‘Like putting a lighted match into a can of gasoline.’ 5 things to know about measles

Measles outbreaks have been reported in parts of Washington, New York and Texas, the Centers for Disease Control and Prevention reports.

Once thought to be nearly eradicated in the United States, measles has gained ground with the advent of the anti-vaccination movement, USA Today reported. A quarter of the kindergartners in one Washington county now battling an outbreak are not vaccinated, the publication says.

“People aren’t scared about measles,” said Paul Offit, director of the vaccine education center at Children’s Hospital of Philadelphia, according to the publication. “It is not just that we’ve largely eliminated these diseases. We’ve eliminated the memory of these diseases. People don’t realize how sick it can make you.”

Here’s what you need to know:

1. How does measles spread?

The measles virus spreads mostly through coughing and sneezing — and it’s incredibly contagious, the Centers for Disease Control and Prevention reports.

“Most bacteria and viruses, you … have to breathe in a lot of those viruses to get sick, but with measles, it takes very few,” said Dr. Karen Smith, director of the California Department of Public Health, according to The Sacramento Bee.

The virus can live for up to two hours in the air or on infected surfaces, the CDC says. Infected people can spread measles from four days before developing a rash to four days afterward.

Ninety percent of those exposed to the virus who are not immune will come down with measles, also called rubeola, the CDC says.

“When you have large numbers of unimmunized people and you introduce measles into that population, it’s like putting a lighted match into a can of gasoline,” said Alan Melnick, public health director in Clark County, Washington, USA Today reported.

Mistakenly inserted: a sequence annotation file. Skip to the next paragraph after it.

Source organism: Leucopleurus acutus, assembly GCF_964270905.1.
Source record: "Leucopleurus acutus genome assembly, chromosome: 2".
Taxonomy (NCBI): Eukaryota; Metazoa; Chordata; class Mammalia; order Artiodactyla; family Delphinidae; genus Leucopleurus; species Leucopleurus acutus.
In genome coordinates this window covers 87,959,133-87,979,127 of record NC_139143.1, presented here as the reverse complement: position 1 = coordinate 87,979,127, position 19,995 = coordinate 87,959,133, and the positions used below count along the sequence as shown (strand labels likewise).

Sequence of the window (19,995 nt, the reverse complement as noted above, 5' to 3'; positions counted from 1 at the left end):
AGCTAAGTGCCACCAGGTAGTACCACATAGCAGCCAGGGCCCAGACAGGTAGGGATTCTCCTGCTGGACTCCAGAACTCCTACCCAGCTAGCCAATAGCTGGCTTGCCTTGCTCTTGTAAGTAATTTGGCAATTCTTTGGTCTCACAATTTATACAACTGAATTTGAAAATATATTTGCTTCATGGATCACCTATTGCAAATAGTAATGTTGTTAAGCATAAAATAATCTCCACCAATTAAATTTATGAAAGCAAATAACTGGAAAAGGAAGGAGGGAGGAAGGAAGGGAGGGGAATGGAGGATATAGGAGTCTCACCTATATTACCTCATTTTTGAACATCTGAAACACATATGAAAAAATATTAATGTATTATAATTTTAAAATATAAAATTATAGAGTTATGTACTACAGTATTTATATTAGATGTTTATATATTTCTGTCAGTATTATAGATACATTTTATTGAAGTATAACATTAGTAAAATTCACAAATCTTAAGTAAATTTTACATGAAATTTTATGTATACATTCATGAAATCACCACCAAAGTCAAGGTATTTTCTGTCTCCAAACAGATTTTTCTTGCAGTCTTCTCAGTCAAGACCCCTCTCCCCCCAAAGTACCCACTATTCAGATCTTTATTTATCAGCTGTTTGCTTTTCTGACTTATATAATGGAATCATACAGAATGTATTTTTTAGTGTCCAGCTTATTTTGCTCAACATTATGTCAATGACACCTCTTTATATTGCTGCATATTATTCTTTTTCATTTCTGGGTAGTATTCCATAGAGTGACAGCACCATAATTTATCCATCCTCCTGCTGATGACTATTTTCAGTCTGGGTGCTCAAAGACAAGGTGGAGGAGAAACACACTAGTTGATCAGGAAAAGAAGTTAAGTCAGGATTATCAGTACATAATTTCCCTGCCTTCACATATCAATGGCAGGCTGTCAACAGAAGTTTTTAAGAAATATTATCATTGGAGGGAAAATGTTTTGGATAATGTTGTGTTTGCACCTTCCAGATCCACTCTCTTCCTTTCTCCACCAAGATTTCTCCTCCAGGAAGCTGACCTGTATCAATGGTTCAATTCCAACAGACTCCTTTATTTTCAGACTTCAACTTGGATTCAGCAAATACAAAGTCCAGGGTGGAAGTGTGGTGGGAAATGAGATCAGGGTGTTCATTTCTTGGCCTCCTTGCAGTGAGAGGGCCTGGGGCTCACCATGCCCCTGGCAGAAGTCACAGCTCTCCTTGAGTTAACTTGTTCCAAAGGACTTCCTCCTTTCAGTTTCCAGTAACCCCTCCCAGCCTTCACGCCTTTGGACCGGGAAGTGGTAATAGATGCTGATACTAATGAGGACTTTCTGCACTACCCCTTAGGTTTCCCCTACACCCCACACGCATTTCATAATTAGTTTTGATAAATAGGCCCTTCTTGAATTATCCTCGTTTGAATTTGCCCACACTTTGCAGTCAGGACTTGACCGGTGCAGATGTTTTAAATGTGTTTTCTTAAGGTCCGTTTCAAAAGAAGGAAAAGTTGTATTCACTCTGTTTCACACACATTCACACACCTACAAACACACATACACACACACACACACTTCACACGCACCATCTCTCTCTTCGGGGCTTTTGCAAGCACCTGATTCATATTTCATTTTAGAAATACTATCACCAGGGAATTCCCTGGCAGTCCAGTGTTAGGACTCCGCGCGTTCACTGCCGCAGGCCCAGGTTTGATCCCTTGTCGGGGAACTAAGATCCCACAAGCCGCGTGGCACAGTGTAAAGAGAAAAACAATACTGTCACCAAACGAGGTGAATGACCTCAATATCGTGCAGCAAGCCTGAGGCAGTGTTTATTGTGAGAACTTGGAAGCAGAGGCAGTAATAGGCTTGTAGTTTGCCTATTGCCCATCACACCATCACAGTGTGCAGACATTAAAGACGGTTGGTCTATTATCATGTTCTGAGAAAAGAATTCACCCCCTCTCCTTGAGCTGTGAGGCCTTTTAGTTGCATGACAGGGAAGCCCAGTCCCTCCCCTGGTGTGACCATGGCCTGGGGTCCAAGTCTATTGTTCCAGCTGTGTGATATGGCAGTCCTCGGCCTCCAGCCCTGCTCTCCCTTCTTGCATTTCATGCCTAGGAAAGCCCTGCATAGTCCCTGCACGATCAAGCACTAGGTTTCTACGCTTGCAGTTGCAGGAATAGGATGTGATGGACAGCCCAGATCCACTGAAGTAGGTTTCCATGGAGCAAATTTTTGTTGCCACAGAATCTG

2. What are the symptoms?

Most people develop measles symptoms 10 to 14 days after being exposed to the virus, the Mayo Clinic reports.

Symptoms can include fever, dry cough, runny nose, sore throat, inflamed eyes and, most famously, skin rashes, spots and bumps, the clinic says.

The face normally breaks out first, with the rash spreading down the body, arms and legs as the fever spikes, the Mayo Clinic reports.

3. How is measles treated?

No prescription medication exists to treat measles, HealthLine reports. Symptoms normally last about two weeks.

Aspirin can relieve fever and muscle aches, the site says, while rest, fluids and humidifiers can make patients more comfortable. Doses of Vitamin A also can help, according to the site.

People with measles may be isolated and those exposed may be quarantined by public health officials to try to curb the spread of the disease, The Sacramento Bee reported.

4. Can you die from measles?

In 2016, 89,780 people died of measles around the globe, the World Health Organization reported. An estimated 7 million people caught the virus in 2016, mostly in Africa and Asia.

In the U.S., 86 people from 19 states caught measles in 2016, CNN reported. The last measles death in the U.S. took place in 2015, the Centers for Disease Control says.

Measles can be most dangerous for children under age 5 and adults over age 20, the CDC says.

Common complications include diarrhea and ear infections, but more severe complications include pneumonia and inflammation of the brain, which can result in hearing or intellectual disabilities. Pregnant women who catch the virus may give birth prematurely.

5. How can you prevent measles?

The measles, mumps and rubella vaccine builds up immunity to the virus, the Mayo Clinic reports. The first dose is normally given between 12 and 15 months, with a second dose between ages 4 and 6.

The measles vaccine was first developed in the United States in 1963, with an improved version devised in 1968, the CDC reported.

In 2000, health officials declared measles eliminated in the U.S., mainly through vaccinations, according to the CDC.

The rise of the anti-vaccination movement, which encourages parents not to vaccinate their children citing contamination and autism fears, has sparked a resurgence of the disease, USA Today reported.

Related stories from Sacramento Bee

Don Sweeney has been a newspaper reporter and editor in California for more than 25 years. He has been a real-time reporter based at The Sacramento Bee since 2016.